United grows European network from Chicago
Hot off the press, courtesy of United Hub, the carriers’ news source reported today that summer seasonal service between Chicago O’Hare and Edinburgh is scheduled to commence on May 22, 2014. Service will initially launch as a 5x-weekly operation and then transition to a daily flight on June 11. The flight will reduce down to 4x-weekly from September 2 to October 5.
The ORD-EDI flight will join United’s current service from Chicago to Shannon, Ireland as a route operated by a transatlantic-configured 757-200 flight operated from a non-coastal United hub. These 757 frames feature 16 flat-bed seats in United BusinessFirst, 45 Economy Plus seats and 108 Economy seats, which equate to 169 total.
Schedule is as follows:
UA118 ORD1805 – 0745+1EDI 752
UA119 EDI1025 – 1250ORD 752
United currently operates a daily 757 flight from its Newark hub to Edinburgh, as well as nearby Glasgow airport in the Scotland region. While United has never served the Chicago to Scotland corridor in the past, one of its biggest hub competitors at O’Hare, American Airlines, has previously served non-London markets in the British Isles in the past. American once operated nonstop services to Glasgow, Scotland, Birmingham, U.K. and Shannon, Ireland, but has only retained a single daily nonstop flight to Manchester, U.K. and a seasonal flight to Dublin, Ireland, in addition to its 3/4 daily London Heathrow flights at the present.
Continental merger facilitates these new Chicago routes
Having greater fleet flexibility upon completing its merger with Continental Airlines, United was able to experiment with launching new European flights from its Chicago O’Hare hub using narrow-body planes. Prior to the merger, United’s 757 fleet did not have the legs to complete a one-way journey across the pond, due to Maximum Take-Off Weight (MTOW) limitations of 240Klbs, whereas pre-merger Continental’s 757 fleet has a higher MTOW at 255Klbs.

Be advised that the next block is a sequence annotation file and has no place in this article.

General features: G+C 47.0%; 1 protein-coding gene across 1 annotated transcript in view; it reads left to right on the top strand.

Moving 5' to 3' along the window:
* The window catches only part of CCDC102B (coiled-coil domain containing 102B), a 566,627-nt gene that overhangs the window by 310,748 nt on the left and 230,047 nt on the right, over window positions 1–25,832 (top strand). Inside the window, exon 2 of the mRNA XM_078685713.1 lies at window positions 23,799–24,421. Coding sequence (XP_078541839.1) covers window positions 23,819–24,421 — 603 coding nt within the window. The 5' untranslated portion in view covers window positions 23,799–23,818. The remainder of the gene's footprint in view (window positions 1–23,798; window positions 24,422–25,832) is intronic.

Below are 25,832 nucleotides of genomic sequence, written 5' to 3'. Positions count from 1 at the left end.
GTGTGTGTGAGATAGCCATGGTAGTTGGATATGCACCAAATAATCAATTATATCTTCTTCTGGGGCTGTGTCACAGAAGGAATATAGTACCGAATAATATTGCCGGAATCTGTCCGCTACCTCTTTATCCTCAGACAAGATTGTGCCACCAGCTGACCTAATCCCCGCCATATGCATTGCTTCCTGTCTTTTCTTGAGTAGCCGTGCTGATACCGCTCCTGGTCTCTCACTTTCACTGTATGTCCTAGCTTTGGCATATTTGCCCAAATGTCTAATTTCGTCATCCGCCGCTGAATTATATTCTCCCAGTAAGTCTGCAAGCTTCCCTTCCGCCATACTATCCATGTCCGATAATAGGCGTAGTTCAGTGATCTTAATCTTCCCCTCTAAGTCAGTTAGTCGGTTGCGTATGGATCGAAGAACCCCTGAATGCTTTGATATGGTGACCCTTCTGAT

Additionally, Continental’s 757s have Rolls Royce engines with an extra thrust, whereas pre-merger United’s 757s have Pratt and Whitney engines that are rated at a lower thrust. This creates challenges when you have an aircraft loaded with fuel preparing to take-off from a runway headed towards the Atlantic.
Finally, twin engine aircraft such as the 757 require an ETOPS (Extended range Twin Operations) certification from the Federal Aviation Administration, which allows them to fly onroutes that are a certain amount of flying time away from the nearest suitable airport. Such certifications are expensive to obtain, particularly for older aircraft. Continental’s 757 family is much newer than United’s, along with an updated interior, lie-flat seats, in-flight entertainment across all cabins and a generally satisfactory product.
New EDI flight likely points to success of seasonal SNN experiment
The EDI announcement seems to hint at the likely success of the summer seasonal flight to Shannon which United tested out this year. Carriers representing both sides of the Atlantic have generally stuck to a model of flying only from the Eastern US/Canada to non-core markets in the U.K., Scotland and Ireland. The Chicago to Shannon flight was the first re-attempt at linking the midwestern U.S. to the West Coast of Ireland since Aer Lingus withdrew from the market in 2009.
While the Chicago to Edinburgh announcement was unexpected, it is certainly not unprecedented. EDI is a highly seasonal market, but likely has sufficient tourism demand from the U.S. and parts of Canada, and Chicago will serve as a greater transit hub to capture flows from more regions across North America over the delay-prone and congested Newark airport.
Should this flight perform well in S14, this could pave way for future United 757 flights from Chicago, perhaps to Birmingham, Belfast, Dublin, Manchester and Glasgow? United may even be creative and re-attempt ultra-thin markets like Cardiff, Wales or Bristol, UK, the latter which was previously attempted by Continental from Newark, but pulled in 2008.
United may want to capitalize on its market position in Chicago over American
In Chicago, American has pretty much dismantled plans to grow more transatlantic routes from its O’Hare hub, as the carrier is down to just serving a few core O&D markets like London and Paris, along with Manchester and Dusseldorf, and seasonal routes to Helsinki, Rome and Dublin. In light of the merger delays with US Airways, American is distracted, and even with the merger, will probably leverage its Philadelphia hub to operate more US-Europe flights. This would be a good time for United to pounce on the situation in Chicago by opening up new routes for fliers.
All in all, exciting times ahead for travelers between Scotland and the U.S.!